Or: how Matthew 18 is not “how to throw people out of the church in three easy steps.”
When I first saw this passage, it seemed so simple. When someone in life irritates you, this is how you kick them out for good and all with biblical backing. It was an obvious roadmap to throwing people out of the church/kicking them out of your life with the blessing of Almighty God thrown into the bargain. And then I started reading the Old Testament more closely, and learned Greek, and the whole “throw out the jerks with God’s blessing” thing fell apart.
You see, even in the Old Testament, the “ultra judgmental, throw them all out” God says things like “I have no pleasure in the death of the wicked.” Again and again, there are laments over hard human hearts that will not give God space. While the judgmental language is still there, there’s also lot of longing for those “outside.” And then, like I said, I learned Greek.
The key word in this part of the Good News According to Matthew is kerdaino “to gain.” As in “if they listen to you, you have gained them.” This means that the whole goal of this three step process is to gain our brother or sister. For extra fun, the word for gain means “to gain at a profit” and is used in that famous passage about “what good is it for a person to gain the whole cosmos and yet lose their being?” Thus, the point of this process is to gain our sister or brother once more, and to gain them at a profit no less.
Far from “how to kick them out” this is “how to gain them (and ourselves).” Adding to the fun, once we realize that the purpose of this process is to gain rather than lose the other, the whole getting-others-involved thing becomes more interesting. In the standard reading, these people are here to help back up our word in order to get Them to back down. We gather up a carefully selected mob to make sure that “that idiot” surrenders to our righteousness. This makes the process one of “crushing our enemies, seeing them driven before us, and hearing the lamentation of their women.” For some reason, this just doesn’t square with Jesus or the power of resurrection.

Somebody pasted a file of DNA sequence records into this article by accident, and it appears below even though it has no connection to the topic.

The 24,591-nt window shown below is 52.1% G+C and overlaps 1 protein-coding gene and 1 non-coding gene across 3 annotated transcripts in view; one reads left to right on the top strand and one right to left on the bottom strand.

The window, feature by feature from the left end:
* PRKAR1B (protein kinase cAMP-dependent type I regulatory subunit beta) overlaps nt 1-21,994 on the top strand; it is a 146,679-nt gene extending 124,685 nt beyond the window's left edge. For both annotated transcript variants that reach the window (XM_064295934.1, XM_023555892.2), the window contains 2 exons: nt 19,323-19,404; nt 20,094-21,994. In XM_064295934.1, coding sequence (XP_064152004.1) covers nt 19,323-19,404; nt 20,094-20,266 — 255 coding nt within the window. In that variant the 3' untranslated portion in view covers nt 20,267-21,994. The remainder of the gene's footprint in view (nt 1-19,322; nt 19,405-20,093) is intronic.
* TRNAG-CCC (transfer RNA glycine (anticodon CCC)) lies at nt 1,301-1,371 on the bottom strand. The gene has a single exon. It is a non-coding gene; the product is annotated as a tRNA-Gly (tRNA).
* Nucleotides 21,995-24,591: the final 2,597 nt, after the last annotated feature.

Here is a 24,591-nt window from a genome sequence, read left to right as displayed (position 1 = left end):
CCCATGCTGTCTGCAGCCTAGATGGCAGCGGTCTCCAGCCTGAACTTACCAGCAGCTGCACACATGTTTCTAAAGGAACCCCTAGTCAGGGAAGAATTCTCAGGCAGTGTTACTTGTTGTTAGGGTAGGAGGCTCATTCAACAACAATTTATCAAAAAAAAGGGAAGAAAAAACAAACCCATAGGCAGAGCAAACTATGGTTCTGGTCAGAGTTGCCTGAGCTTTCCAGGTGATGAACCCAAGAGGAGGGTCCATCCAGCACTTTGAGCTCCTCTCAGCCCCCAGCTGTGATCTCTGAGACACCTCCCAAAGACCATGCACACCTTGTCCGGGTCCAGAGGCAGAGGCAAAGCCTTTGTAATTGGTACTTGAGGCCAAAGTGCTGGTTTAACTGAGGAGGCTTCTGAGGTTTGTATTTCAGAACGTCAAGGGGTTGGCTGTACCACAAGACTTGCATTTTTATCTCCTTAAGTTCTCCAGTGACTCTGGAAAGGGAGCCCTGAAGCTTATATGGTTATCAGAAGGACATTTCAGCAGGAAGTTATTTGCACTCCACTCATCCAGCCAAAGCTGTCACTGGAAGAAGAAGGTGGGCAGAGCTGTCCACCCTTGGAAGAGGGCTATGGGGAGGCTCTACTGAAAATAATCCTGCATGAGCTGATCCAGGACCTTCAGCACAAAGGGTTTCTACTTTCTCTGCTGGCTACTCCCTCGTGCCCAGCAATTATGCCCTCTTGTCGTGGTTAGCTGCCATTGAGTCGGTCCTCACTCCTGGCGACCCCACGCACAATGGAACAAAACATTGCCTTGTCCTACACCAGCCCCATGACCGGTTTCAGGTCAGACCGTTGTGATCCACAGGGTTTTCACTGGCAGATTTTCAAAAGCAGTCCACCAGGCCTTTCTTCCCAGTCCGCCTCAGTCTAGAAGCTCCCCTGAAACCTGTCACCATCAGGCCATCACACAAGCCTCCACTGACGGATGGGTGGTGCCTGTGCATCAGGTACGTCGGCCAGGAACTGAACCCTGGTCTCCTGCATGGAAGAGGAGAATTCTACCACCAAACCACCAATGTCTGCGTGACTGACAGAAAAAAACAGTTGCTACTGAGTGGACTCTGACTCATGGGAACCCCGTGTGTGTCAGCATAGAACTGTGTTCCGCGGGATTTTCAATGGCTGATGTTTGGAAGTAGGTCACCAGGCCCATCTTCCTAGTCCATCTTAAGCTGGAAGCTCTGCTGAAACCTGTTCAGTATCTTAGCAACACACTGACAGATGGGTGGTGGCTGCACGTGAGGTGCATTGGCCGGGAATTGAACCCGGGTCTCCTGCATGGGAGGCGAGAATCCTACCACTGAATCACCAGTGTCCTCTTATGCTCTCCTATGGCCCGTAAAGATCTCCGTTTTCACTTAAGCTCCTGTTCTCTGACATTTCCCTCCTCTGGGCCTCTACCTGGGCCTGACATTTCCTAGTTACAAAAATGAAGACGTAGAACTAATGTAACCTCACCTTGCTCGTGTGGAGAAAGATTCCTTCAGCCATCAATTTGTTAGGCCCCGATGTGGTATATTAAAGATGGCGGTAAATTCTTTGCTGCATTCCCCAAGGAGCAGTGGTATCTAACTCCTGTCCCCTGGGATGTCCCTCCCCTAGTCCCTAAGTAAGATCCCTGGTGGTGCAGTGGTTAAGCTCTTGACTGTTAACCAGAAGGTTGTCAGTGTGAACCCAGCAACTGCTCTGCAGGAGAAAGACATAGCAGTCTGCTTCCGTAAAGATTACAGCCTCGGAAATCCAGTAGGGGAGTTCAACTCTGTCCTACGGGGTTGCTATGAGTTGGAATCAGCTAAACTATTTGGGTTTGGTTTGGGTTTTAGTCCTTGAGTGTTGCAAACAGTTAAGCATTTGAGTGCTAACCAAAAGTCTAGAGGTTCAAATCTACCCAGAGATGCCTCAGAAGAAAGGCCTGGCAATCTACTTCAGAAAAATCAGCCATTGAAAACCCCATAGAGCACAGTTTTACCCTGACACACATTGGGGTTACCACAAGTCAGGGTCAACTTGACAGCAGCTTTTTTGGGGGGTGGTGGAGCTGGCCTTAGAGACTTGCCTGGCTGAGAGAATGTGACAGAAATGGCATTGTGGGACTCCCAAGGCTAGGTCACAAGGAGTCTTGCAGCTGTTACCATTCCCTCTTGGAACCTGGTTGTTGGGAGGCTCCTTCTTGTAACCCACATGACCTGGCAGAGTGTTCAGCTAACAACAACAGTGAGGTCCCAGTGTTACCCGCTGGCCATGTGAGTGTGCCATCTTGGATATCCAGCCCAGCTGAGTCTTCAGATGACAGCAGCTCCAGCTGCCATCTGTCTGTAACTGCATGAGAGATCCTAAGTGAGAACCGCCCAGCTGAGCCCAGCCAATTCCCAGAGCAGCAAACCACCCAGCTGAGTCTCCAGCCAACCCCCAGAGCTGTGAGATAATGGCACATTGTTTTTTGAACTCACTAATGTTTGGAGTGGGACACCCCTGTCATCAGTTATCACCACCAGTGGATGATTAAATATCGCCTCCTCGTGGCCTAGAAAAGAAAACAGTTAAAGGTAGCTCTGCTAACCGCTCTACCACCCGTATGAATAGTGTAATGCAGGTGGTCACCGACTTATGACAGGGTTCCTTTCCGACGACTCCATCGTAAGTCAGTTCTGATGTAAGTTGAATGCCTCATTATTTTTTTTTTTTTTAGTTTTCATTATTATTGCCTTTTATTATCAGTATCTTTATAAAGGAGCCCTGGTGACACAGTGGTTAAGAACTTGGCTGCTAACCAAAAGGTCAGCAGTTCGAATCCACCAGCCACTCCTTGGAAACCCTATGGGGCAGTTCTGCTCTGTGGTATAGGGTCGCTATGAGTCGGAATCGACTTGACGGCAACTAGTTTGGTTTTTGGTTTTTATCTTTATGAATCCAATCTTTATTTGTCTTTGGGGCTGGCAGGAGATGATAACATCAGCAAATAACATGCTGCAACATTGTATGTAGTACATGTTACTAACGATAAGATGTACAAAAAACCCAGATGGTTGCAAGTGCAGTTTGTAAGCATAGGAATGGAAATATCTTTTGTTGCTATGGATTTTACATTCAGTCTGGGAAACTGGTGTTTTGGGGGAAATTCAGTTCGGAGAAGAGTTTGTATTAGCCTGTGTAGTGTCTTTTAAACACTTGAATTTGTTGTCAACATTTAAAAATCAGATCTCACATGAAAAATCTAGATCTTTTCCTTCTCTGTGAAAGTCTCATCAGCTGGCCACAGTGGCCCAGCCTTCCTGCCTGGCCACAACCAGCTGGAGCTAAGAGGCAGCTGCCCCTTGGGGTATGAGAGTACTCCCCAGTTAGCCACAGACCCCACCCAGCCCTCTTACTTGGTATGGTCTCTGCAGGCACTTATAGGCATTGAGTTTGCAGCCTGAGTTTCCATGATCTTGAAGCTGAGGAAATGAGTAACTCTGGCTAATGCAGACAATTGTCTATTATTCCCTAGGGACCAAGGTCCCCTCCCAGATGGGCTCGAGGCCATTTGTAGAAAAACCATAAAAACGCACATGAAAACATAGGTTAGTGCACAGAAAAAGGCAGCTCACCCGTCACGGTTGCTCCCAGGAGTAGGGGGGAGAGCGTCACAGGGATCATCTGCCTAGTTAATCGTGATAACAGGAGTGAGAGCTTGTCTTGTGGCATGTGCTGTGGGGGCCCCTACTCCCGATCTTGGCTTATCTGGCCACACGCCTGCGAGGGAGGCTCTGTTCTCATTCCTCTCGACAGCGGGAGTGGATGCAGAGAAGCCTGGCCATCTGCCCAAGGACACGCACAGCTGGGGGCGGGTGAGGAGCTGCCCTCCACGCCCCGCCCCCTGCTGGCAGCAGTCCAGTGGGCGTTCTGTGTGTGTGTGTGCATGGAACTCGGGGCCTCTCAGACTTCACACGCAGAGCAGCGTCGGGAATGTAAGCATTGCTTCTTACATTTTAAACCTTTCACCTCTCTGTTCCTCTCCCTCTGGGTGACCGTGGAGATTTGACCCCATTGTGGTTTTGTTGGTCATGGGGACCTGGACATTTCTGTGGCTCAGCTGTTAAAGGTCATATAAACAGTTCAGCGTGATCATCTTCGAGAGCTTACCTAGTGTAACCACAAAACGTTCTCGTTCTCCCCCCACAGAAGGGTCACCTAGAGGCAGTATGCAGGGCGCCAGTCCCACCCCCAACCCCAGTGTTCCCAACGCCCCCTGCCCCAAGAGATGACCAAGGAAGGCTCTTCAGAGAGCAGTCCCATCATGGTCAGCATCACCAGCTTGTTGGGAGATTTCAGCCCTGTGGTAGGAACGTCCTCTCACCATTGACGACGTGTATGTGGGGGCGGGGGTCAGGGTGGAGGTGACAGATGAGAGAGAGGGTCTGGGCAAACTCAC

If instead of submission to our victory, the goal is gaining with benefits, the people who come along with us take on another shape. They are brought along not so much to provide intimidation as to enable both parties to stay on task. Instead of a mass of screaming partisans, they are there to cool tempers and keep us focused on the actual process of reconciliation.
But wait, you say, what about that whole ‘tax collectors and sinners” bit? Isn’t that a clear sign that we really are focused on kicking people out? Um, have you been paying any attention to Jesus? He got a regular ration of complaint from the Righteous because he spent so much time with tax collecters and sinners. In fact, Luke 15, that famous and beloved chapter where we find the lost sheep, the lost coin, and the lost sons took place when Jesus was hanging out with the tax collectors and sinners (and didn’t the Righteous get miffed at that!)
So the point of this three step process is to gain our neighbor, our sister or brother, rather than to kick them out. The people we take this to are there to confirm what is true and pull us up short when we go to exageration-town and keep us focused on getting the issue resolved. And if the break means we need to take a break, we are sent out to each other in hopes of gaining each other back again.
In a very large sense, we are sent out to do it like Jesus did. To go to those who have broken relationship and use our whole life to work toward reconciliation, with the goal of gaining the other. We are not going to get it perfectly right because only Jesus is perfect. We do however, still have to try.
Even though it is emotionally tempting to read it this way, this text is not a pattern for us to kick people out. Ultimately, we can’t actually vote people off the island because it is Jesus’ island thankyouverymuch. What we can do is go out to each other, seek for the heart of each other, open our own hearts to each other, and build a reconciled Body of Christ in this world that would rather throw us (and everyone else) away.